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January 07, 2010
Church … Virtually
Leadership Journal writes about the new and growing phenomenon of virtual church. “Recently a number of churches have made the leap beyond multi-site and satellite campuses. They have launched internet campuses, making every living room, dorm room, or coffeehouse with wi-fi an extension of the church.”
Hume’s Gentle Faith
“Brit Hume’s comments on Fox News Sunday — ‘I don’t think that [Buddhism] offers the kind of forgiveness and redemption that is offered by the Christian faith,” and, “My message to Tiger [Woods] would be: Tiger, turn to the Christian faith, and you can make a total recovery and be a great example to the world’ — have unleashed a torrent of criticism from the Left, including the various circus acts over at MSNBC and the Washington Post’s Tom Shales.”
Five Changes in the Way We Work
“I predict this year will be marked by five changes in the evolving relationship between those who work and those who pay to have work done. Most of these trends have been percolating for some time — many stemming back to the 1981 recession, and its then-startling lay-offs. The most recent recession accelerated and intensified the changing nature of the employee-employer relationship.”
Ad Fontes
This looks like an interesting project. “This site is designed to help small groups ‘return to the sources’ and study Reformed theology in a systematic way throughout 2010. We’ll be using John Calvin’s 1541 Institutes as our foundation. A pastor-scholar will introduce each chapter, draw connections to Scripture and the wider Reformed tradition, and point out specific issues for further discussion.”
January 08, 2009
An Eschatology WebConference
The Midwest Center for Theological Studies will be conducting a webconference with Drs. Waldron, Riddlebarger, Gaffin & Poythress to discuss biblical eschatology. The webconference is scheduled for 10:00AM to 12:00PM (CT) this Saturday, Jan. 10, 2009.
Meet Thomas Chalmers
This blogger is giving away 5 copies of John Mackay’s Thomas Chalmers: A Short Appreciation randomly to church leaders or those preparing for the ministry.
The Life and Faith of Tim Tebow
There’s a great story at ESPN about the life and faith of Florida Gators’ football star Tim Tebow. “There are plenty of athletes who talk the pious talk. Plenty of athletes who write scripture on their eye black the way Tebow does or thank God after victories. But how many have walked the walk like Tebow — walked it into the prisons, into the slums of the Philippines, into the hearts of people in need of a role model? How many, at age 21, have done as much work on behalf of those less fortunate?”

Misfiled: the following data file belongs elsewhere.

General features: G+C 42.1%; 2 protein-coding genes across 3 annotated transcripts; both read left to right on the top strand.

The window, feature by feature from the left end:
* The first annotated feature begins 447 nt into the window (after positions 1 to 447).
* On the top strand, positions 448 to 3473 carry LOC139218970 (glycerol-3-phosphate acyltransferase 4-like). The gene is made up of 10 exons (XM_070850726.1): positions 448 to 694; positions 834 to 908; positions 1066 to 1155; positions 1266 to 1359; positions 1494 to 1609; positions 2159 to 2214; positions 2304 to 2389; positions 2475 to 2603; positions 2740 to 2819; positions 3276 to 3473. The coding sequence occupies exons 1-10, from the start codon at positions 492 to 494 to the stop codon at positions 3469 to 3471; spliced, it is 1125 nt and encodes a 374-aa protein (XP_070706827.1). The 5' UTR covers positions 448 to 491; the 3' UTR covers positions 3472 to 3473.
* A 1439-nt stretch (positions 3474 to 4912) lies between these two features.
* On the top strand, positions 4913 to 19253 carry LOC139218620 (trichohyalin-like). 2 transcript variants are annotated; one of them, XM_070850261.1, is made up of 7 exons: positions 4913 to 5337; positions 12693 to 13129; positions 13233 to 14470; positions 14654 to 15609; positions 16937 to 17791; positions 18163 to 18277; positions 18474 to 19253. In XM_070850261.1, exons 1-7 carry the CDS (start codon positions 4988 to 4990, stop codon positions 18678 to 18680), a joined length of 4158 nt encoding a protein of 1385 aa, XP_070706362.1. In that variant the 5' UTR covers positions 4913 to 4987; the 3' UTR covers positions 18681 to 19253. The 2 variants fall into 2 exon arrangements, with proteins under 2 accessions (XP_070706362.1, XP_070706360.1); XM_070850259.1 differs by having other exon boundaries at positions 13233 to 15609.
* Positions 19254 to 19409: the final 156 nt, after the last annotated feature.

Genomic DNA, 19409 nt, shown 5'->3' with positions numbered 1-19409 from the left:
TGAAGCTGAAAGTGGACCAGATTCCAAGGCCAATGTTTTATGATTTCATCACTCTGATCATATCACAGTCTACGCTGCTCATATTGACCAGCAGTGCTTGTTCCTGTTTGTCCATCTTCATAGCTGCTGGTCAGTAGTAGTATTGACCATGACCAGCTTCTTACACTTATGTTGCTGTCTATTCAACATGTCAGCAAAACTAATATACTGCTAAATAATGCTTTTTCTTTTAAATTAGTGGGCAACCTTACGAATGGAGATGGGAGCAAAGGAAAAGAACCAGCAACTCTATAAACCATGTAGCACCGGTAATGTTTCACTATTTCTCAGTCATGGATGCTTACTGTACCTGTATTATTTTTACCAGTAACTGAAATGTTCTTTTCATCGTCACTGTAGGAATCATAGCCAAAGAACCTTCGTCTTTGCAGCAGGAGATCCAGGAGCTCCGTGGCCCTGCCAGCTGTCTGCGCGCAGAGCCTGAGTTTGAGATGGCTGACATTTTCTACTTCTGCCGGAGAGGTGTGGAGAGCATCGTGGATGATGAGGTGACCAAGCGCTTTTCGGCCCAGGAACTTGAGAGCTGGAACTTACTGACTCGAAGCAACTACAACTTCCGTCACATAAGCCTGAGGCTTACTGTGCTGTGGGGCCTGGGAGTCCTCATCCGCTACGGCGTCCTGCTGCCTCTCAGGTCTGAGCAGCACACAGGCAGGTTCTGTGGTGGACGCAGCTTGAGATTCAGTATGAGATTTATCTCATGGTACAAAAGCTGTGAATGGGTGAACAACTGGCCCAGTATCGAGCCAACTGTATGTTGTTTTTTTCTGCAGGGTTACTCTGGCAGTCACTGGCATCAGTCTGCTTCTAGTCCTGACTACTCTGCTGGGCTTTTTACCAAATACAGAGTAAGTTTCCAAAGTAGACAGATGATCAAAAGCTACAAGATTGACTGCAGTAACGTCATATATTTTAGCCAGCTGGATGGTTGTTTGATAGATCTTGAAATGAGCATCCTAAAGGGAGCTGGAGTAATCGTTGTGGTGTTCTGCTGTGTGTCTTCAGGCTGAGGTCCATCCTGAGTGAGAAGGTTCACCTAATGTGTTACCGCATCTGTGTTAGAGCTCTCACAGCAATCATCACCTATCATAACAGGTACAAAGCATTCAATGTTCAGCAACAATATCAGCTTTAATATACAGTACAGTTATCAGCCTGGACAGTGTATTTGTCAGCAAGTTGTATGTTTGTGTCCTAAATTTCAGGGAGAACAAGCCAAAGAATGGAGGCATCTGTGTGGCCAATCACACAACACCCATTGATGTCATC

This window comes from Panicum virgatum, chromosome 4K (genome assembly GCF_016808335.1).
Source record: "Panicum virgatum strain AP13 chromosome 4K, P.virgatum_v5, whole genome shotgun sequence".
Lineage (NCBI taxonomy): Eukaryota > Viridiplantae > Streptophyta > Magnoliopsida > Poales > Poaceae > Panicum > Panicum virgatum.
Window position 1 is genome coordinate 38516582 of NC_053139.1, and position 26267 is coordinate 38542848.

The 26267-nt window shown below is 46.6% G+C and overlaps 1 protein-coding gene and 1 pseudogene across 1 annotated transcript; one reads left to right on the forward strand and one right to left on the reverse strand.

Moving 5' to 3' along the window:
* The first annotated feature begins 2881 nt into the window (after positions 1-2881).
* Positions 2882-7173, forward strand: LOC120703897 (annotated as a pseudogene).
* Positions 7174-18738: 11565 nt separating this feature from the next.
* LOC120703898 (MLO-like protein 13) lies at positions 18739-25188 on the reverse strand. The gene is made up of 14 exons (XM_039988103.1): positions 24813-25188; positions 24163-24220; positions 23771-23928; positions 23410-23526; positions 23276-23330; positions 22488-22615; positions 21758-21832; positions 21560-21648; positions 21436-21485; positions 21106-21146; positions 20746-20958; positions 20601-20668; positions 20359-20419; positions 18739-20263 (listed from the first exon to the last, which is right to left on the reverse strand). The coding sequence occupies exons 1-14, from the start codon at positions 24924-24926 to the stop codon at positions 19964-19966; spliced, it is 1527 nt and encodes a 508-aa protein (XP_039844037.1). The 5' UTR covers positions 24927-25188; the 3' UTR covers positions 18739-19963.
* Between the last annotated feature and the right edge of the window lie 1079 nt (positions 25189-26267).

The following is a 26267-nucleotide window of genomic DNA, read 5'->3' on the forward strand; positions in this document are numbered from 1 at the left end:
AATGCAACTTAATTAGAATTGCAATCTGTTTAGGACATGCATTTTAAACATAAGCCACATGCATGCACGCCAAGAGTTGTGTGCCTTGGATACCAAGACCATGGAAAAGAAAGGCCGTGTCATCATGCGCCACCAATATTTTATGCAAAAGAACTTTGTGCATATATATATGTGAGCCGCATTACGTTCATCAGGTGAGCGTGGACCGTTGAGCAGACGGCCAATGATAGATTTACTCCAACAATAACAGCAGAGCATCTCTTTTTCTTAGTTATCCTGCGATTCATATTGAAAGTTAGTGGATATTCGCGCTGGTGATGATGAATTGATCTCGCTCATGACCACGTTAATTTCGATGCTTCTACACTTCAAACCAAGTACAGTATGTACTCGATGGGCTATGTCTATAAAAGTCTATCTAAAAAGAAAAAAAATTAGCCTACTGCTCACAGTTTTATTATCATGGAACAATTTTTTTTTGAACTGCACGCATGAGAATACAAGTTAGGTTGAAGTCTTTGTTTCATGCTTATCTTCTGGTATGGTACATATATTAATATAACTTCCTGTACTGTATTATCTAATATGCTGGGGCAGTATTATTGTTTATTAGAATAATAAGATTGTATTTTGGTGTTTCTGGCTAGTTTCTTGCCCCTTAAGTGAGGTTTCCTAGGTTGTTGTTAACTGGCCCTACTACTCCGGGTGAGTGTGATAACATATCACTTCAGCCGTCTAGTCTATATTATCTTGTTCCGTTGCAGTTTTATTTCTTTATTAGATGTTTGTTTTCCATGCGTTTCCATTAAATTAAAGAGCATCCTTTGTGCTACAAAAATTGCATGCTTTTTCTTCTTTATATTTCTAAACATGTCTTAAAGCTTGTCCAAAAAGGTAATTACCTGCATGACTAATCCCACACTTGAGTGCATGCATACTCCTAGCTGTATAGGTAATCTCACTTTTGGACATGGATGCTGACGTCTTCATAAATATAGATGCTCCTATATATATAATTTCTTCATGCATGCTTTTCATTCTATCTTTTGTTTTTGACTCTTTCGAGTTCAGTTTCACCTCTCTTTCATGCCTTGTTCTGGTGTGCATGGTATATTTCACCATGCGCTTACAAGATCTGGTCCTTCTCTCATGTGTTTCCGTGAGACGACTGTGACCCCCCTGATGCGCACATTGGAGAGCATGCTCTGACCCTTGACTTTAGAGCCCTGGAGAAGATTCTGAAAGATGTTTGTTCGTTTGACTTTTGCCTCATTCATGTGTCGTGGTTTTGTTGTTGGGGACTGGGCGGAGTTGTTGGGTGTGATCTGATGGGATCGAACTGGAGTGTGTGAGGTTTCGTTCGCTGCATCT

How Often Should We Take Lord’s Supper?
Jim Hamilton continues a series of interesting posts at Russell Moore’s blog. This time he asks how often churches should celebrate the Lord’s Supper. He says “Let’s cut straight to the chase: I think the New Testament indicates that the early church took the Lord’s supper every Lord’s day, that is, every Sunday.”
Deal of the Day: Thine is My Heart: Devotional Readings from John Calvin
Reformation Heritage Books offers a 50% discount on this series of daily devotionals based on the writing of John Calvin.
December 24, 2008

A couple of days ago I was a guest on a radio program, discussing my favorite books from 2008. At one point the host asked what books I am looking forward to reading next year. I thought I’d share just a short list here. This is based only on books that have been announced or that I’ve somehow discovered in my online wanderings.

As you probably know, 2009 marks the 500th anniversary of John Calvin’s birth. Hence we are going to see several Calvin biographies. It is actually surprising how few there are today; I’ve little doubt that this will be remedied next year. So for those of us who are indebted to Calvin but who know little about him, next year should offer a bounty of good resources. I hope to read at least two or three of those biographies.

2009 also marks Abraham Lincoln’s 200th birthday. The New York Times says “Throw in the fact that the next president of the United States, like Lincoln, is a former state legislator from Illinois, and an African-American who says he has been reading the writings of the man who wrote the Emancipation Proclamation and you have, well, Lincoln-mania.” Because his birthday is in February, we can expect several biographies and other resources in the early months of the year. It’s not like we are suffering from a lack of top-notch biographies on Lincoln, but I expect to see the field grow even more crowded. Ronald C. White’s A. Lincoln: A Biography looks as if it may be the best of the bunch.

There are two books releasing on almost the same day (and for almost the same price—only $0.01 separates them) titled Finding God in The Shack. I’ll probably read them.

We will undoubtedly see a deluge of good Christian books next year. Some of the ones I am looking forward to are:

  • The Bookends of the Christian Life by Jerry Bridges and Bob Bevington (disclosure: I’ve already read it and written an endorsement for it. It’s a very good book)
  • Just Do Something: A Liberating Approach to Finding God’s Will or How to Make a Decision Without Dreams, Visions, Fleeces, Impressions, Open Doors, Random … Liver Shivers, Writing in the Sky, etc. by Kevin DeYoung. Of the writing of books dealing with God’s will there is no end; but this one looks both interesting and unique.
  • Big Truths for Young Hearts: Teaching and Learning the Greatness of God by Bruce Ware.
  • The Disappearance of God: Dangerous Beliefs in the New Spiritual Openness by Albert Mohler.
  • This Momentary Marriage: A Parable of Permanence by John Piper. He waited many years to write this book and I’m looking forward to reading it.

How about you? What books are you looking forward to reading next year?